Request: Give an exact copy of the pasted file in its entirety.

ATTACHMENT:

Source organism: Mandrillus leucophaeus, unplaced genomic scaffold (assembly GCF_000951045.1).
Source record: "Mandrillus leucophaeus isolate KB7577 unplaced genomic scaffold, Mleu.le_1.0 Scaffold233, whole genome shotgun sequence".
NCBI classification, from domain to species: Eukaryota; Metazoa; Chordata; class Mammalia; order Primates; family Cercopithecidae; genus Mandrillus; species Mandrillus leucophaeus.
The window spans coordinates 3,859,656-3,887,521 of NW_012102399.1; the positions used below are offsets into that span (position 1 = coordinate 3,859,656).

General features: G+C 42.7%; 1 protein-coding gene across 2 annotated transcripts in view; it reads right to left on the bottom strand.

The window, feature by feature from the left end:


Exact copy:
Source organism: Mandrillus leucophaeus, unplaced genomic scaffold (assembly GCF_000951045.1).
Source record: "Mandrillus leucophaeus isolate KB7577 unplaced genomic scaffold, Mleu.le_1.0 Scaffold233, whole genome shotgun sequence".
NCBI classification, from domain to species: Eukaryota; Metazoa; Chordata; class Mammalia; order Primates; family Cercopithecidae; genus Mandrillus; species Mandrillus leucophaeus.
The window spans coordinates 3,859,656-3,887,521 of NW_012102399.1; the positions used below are offsets into that span (position 1 = coordinate 3,859,656).

General features: G+C 42.7%; 1 protein-coding gene across 2 annotated transcripts in view; it reads right to left on the bottom strand.

The window, feature by feature from the left end: